Wanted: Two Humana Challenge Courses For 2016

Larry Bohannan reports in the Desert Sun on PGA West's decision to end its hosting duties after the 2015 Humana Challenge, leaving the event the loss of the Palmer and Nicklaus private courses. It sounds like they'd be happy to see the event move to the development's two resort courses.

He writes:

Members at PGA West have received a newsletter from officials of the six-course complex saying that the tournament will not be played on the Palmer Private or Nicklaus Private courses after next January's event.

"PGA West has told us they are not in a position to continue with support of the tournament going forward," said Bob Marra, CEO and tournament chairman for the Humana Challenge.

The Palmer Course has been part of the tournament since 1988, with the exception of a three-year absence from 1995 through 1997.

Bohannan also writes a column suggesting this is a blow for a tournament enjoying momentum and having to contemplate a return to the maligned Silverrock (but The Classic Club only gets a brief mention, not a nomination for a return).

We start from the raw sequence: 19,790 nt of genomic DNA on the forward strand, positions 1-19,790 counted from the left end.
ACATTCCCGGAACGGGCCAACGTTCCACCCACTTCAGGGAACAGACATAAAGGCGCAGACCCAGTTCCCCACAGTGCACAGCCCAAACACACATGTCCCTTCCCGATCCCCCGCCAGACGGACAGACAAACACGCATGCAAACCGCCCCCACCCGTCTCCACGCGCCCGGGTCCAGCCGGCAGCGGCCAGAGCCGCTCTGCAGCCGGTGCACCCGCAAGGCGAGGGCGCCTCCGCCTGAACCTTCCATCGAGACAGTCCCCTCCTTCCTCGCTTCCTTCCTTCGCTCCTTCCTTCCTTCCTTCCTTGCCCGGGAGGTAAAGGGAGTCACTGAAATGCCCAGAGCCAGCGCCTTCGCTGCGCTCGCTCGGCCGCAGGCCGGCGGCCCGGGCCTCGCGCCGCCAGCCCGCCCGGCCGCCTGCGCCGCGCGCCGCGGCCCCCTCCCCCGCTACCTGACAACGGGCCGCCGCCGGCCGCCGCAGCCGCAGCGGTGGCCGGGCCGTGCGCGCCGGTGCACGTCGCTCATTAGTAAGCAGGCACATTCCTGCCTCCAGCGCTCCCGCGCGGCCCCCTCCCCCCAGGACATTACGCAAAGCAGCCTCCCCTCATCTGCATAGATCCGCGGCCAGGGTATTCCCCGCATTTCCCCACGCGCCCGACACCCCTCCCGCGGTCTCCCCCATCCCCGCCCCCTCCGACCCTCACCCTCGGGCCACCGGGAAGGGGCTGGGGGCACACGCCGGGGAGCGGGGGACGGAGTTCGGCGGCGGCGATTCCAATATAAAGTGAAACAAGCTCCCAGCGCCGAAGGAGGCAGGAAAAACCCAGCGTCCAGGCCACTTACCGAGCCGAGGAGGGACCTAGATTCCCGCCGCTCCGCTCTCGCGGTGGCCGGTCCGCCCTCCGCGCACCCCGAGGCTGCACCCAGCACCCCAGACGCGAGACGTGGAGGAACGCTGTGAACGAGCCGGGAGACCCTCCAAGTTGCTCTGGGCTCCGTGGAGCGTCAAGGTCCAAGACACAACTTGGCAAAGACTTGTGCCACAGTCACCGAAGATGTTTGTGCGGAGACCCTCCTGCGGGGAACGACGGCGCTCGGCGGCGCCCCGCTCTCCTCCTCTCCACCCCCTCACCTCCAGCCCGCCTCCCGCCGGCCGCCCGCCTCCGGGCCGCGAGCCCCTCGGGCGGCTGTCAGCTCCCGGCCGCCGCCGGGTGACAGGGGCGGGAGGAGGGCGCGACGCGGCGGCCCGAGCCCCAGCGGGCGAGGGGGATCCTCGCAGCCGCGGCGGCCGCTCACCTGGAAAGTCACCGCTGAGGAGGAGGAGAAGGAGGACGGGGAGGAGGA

It may not be full-on scramble mode at the Humana Challenge offices, but certainly they have a new priority to deal with.

Speculation on the new courses will center on SilverRock Resort in La Quinta and the TPC Stadium Course, one of PGA West's resort courses. But the tournament might find a better fit with another desert layout that might decide holding a PGA Tour event is the right thing to do.

If the Palmer Private and Nicklaus Private courses truly are done after 2015, there will be laments about the disappearance of the Palmer Course. People will talk of David Duval's 59 on the course in 1999, or remarkable performance by Tom Kite and Joe Durant in years of the Palmer Course hosting the tournament, and of the bighorn sheep sightings on the course in the mornings of the event.


New Book: Tiger Paid Dr. Galea $76K for 14 Visits